Making sense of rates of return
Financial Services has an abundance of acronyms and glossary terms that can be downright confusing. Even something as seemingly straightforward as the rate of return isn’t without a certain level of complexity.
The most important consideration is how you intend to use the information.
- Are you assessing the performance of the portfolio manager?
- Are you evaluating your personal rate of return?
- Are you most interested in long-term performance, looking for shorter-term buying opportunities, or assessing whether it’s time to take some profits?
There are two commonly used methods for measuring the rate of return of a portfolio: time-weighted vs money-weighted. Both are informative depending on your purpose.
When you look at the profile of a specific investment fund, you are seeing the time-weighted return. We often use data provided by independent research firms such as Morningstar and Fundata to evaluate funds (managed portfolios).
When you look at your own portfolio summary, you are seeing the money-weighted return. We always report net of fees so it is the true measure of your investment performance taking into consideration related costs.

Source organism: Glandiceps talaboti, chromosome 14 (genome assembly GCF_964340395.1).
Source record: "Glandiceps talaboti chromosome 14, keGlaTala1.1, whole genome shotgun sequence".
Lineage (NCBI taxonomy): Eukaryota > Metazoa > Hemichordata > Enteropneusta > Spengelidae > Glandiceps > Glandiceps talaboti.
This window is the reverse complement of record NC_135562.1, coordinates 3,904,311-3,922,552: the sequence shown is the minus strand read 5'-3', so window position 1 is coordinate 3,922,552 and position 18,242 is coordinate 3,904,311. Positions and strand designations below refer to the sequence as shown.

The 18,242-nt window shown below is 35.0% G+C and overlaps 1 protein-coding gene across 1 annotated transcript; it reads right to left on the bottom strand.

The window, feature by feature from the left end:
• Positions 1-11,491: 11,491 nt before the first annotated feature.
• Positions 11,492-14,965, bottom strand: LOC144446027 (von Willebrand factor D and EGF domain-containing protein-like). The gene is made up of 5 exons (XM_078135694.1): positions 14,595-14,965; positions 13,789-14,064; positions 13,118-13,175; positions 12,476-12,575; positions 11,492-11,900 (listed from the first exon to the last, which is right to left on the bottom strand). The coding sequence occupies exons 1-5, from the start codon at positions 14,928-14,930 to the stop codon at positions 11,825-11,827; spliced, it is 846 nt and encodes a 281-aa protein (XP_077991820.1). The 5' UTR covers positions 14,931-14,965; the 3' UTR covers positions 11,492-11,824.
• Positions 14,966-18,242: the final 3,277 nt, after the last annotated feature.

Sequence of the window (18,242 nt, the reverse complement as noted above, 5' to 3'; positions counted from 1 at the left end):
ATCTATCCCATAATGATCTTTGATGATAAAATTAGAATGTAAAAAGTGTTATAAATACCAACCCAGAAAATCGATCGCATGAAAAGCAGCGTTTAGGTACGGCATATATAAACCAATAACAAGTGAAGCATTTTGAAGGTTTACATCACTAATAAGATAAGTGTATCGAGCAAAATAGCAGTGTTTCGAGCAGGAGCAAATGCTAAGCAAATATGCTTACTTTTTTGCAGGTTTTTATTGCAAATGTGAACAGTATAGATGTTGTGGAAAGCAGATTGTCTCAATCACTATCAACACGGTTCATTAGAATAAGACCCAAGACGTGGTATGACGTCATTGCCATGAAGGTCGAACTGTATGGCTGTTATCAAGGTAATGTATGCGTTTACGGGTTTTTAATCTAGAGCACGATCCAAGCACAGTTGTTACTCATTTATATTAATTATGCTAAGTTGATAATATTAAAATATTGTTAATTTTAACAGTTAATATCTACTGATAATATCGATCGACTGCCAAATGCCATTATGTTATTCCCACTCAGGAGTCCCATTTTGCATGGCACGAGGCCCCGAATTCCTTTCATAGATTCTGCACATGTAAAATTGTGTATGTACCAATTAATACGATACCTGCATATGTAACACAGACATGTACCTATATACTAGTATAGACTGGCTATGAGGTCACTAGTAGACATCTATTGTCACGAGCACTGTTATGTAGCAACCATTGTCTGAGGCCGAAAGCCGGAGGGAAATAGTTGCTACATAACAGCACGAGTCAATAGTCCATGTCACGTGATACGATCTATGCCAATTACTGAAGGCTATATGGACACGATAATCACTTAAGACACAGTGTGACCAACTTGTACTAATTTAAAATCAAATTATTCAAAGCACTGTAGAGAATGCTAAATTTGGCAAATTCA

See the following examples to understand the differences if you’d like to delve further.
Determining which portfolio managers you want to have managing your money and when you want to invest are informed by these types of calculations.
Hope this is helpful if you are puzzled by different rate of return calculations. If you have any questions, you can always call us.
*Graphics adapted from CI Investments’ “Making Sense of Your Investment Performance”
The information in this commentary is for informational purposes only and not meant to be personalized investment advice. The content has been prepared by Jan Fraser, Fraser & Partners Investment Services of Aligned Capital Partners Inc. (ACPI) from sources believed to be accurate. The opinions expressed are those of the author and do not necessarily represent those of ACPI.